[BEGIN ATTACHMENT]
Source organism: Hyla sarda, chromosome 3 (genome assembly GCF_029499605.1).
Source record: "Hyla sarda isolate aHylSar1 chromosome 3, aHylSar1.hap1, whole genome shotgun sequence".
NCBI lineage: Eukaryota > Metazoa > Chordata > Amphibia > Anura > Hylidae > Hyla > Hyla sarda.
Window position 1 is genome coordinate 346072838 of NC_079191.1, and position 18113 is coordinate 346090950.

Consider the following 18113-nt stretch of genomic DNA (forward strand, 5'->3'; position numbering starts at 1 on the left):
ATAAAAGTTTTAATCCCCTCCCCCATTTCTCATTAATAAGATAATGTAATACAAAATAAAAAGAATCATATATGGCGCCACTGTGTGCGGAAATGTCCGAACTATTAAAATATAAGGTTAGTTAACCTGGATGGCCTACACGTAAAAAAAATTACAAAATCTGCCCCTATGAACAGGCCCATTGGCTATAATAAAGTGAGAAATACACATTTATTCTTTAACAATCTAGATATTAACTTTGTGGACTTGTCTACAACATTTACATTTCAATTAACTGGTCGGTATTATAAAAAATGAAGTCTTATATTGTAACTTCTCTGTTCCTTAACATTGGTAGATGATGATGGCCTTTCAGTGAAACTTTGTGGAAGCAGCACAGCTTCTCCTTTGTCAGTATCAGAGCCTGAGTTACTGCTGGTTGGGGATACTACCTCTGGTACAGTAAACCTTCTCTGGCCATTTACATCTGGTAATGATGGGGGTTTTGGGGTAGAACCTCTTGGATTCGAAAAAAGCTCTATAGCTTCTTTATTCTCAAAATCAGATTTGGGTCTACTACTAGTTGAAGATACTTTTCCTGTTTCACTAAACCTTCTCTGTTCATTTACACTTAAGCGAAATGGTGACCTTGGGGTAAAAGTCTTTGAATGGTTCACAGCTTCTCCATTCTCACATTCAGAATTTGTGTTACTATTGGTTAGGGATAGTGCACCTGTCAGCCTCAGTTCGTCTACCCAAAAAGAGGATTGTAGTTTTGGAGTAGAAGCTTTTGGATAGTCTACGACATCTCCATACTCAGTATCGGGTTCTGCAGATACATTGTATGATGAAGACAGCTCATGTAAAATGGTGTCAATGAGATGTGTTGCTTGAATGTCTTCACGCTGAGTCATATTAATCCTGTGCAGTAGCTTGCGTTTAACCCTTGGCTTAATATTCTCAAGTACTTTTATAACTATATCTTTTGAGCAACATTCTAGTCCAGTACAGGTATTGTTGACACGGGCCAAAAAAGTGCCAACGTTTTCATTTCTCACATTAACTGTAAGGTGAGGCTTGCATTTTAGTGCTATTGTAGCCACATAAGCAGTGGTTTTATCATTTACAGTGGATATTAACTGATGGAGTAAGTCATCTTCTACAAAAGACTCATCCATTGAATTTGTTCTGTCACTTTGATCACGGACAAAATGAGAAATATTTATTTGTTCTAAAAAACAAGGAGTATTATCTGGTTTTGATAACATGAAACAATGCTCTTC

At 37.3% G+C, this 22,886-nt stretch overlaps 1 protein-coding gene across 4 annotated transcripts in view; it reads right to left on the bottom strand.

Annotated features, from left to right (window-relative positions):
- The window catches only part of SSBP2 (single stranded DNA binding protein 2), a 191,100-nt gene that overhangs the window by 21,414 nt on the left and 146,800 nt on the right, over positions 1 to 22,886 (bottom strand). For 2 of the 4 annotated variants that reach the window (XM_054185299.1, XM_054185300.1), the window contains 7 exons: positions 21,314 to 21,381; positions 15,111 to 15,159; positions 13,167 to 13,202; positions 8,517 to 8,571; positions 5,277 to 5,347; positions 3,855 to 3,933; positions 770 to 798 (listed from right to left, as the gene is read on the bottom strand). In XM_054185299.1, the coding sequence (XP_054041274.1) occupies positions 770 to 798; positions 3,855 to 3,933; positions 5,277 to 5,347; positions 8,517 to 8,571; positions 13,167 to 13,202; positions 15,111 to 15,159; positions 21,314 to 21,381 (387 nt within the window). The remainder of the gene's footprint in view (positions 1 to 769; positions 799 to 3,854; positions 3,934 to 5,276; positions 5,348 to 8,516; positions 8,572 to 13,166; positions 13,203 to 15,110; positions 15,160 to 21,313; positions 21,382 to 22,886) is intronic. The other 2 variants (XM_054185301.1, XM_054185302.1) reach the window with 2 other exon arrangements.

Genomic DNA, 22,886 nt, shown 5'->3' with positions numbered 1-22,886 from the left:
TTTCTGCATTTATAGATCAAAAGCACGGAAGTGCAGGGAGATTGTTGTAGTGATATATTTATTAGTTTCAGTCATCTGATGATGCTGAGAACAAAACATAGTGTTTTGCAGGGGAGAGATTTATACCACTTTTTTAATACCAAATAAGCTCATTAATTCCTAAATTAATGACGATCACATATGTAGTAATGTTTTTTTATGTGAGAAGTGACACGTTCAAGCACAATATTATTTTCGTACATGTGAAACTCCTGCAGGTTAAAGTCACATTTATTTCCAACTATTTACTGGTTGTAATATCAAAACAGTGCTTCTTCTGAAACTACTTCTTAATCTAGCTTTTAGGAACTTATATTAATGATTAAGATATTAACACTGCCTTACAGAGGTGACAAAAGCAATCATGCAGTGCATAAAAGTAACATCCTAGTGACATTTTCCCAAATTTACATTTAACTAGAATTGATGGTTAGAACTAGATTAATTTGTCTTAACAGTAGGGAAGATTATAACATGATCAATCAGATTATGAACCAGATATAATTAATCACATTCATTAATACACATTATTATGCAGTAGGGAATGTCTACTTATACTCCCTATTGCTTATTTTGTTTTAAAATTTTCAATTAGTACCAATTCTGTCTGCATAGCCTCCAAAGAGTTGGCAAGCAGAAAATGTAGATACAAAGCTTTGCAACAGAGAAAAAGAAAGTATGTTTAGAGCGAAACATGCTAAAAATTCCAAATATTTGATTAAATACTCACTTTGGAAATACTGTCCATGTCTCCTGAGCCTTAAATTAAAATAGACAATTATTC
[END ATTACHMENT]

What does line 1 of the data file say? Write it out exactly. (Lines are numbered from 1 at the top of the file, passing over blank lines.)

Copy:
Source organism: Hyla sarda, chromosome 3 (genome assembly GCF_029499605.1).